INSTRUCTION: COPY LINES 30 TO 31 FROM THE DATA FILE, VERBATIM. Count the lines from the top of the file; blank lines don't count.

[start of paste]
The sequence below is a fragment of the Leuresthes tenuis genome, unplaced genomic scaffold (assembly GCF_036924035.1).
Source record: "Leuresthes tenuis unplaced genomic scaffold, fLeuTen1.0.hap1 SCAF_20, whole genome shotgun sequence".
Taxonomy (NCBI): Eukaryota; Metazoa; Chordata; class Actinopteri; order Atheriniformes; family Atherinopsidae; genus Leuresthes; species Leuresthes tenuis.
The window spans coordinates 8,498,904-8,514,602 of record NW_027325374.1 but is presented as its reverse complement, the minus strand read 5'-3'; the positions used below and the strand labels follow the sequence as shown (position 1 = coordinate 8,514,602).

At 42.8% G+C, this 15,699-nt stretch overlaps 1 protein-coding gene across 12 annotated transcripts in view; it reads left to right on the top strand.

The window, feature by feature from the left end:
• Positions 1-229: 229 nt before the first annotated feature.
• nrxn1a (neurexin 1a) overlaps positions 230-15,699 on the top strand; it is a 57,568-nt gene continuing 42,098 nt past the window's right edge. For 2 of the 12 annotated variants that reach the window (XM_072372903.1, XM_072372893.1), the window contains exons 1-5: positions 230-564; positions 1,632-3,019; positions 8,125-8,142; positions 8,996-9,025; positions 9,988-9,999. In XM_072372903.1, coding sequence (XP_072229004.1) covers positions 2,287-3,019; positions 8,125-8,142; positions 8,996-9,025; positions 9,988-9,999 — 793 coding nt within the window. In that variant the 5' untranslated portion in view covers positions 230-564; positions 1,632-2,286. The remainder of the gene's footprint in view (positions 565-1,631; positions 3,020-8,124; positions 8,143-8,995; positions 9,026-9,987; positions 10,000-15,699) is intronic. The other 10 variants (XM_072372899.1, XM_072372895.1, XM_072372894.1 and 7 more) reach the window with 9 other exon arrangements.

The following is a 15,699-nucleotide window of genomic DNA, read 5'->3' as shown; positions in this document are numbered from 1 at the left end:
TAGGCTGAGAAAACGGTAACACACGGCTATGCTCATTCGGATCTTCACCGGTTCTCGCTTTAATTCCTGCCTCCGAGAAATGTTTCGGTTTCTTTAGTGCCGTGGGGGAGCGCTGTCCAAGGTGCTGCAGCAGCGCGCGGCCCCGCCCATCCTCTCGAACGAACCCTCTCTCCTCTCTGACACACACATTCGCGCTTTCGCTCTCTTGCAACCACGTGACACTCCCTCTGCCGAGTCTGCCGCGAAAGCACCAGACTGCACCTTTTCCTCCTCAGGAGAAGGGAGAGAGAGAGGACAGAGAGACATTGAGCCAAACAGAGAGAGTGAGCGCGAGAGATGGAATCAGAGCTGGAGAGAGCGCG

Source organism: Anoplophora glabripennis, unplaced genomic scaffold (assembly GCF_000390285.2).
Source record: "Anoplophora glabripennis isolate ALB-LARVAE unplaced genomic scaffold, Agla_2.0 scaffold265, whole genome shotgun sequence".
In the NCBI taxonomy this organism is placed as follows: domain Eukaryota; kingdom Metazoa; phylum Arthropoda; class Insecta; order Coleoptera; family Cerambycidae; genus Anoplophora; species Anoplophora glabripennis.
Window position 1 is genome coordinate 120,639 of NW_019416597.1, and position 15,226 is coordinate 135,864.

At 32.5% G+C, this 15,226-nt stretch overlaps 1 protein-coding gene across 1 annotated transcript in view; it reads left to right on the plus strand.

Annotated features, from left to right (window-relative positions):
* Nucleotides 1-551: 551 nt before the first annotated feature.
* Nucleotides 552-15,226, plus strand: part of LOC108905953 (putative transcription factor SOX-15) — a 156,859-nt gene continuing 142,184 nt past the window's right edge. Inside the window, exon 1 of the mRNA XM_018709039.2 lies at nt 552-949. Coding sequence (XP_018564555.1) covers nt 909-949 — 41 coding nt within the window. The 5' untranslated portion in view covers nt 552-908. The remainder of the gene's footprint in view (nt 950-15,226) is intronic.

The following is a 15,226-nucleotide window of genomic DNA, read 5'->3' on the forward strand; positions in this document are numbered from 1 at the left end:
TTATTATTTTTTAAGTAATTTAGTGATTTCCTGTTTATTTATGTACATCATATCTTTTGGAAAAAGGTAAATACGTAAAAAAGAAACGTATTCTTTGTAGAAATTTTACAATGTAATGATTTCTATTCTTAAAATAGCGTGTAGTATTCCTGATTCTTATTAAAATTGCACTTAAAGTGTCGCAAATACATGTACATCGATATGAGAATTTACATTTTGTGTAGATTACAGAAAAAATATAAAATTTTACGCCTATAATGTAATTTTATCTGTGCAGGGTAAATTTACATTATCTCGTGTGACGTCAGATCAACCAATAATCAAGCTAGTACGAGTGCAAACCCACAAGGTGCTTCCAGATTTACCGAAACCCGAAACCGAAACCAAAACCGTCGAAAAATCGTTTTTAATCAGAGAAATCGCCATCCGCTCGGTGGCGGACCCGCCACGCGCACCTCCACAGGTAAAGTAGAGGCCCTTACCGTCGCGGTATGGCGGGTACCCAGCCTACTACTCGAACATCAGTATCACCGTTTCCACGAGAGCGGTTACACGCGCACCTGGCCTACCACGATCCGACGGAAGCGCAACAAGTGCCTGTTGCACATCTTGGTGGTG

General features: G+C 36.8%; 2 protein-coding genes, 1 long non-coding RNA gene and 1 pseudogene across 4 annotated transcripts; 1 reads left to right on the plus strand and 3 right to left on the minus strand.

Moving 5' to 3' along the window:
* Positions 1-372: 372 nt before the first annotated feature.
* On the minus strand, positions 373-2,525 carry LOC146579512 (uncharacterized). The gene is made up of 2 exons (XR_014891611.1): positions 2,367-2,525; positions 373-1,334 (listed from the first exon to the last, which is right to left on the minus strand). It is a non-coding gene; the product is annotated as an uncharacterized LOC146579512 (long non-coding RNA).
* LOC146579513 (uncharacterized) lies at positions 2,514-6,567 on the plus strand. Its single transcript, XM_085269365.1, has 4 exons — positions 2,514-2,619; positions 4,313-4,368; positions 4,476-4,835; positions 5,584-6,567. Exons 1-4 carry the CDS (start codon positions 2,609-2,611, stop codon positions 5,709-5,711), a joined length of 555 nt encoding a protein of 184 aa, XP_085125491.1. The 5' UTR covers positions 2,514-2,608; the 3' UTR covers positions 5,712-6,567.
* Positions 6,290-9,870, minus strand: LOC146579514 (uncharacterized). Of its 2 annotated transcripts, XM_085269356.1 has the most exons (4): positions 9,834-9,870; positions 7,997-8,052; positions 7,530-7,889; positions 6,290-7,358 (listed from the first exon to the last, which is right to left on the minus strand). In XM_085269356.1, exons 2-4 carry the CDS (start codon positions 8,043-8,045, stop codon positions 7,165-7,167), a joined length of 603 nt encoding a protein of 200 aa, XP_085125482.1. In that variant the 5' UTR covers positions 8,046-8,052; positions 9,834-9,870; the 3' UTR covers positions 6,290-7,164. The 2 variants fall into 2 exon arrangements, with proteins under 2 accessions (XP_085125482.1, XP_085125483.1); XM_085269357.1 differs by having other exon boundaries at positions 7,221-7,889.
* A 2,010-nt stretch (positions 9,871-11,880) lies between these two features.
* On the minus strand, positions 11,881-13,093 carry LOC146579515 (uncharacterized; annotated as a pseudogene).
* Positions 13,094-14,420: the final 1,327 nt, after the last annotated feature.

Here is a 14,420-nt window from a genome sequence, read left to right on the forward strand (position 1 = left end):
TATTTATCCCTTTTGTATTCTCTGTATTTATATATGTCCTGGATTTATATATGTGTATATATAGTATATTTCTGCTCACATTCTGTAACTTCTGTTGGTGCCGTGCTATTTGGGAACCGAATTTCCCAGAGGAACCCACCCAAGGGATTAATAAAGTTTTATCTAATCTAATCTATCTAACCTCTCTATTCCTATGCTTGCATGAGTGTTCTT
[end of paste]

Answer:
Here is a 14,420-nt window from a genome sequence, read left to right on the forward strand (position 1 = left end):
TATTTATCCCTTTTGTATTCTCTGTATTTATATATGTCCTGGATTTATATATGTGTATATATAGTATATTTCTGCTCACATTCTGTAACTTCTGTTGGTGCCGTGCTATTTGGGAACCGAATTTCCCAGAGGAACCCACCCAAGGGATTAATAAAGTTTTATCTAATCTAATCTATCTAACCTCTCTATTCCTATGCTTGCATGAGTGTTCTT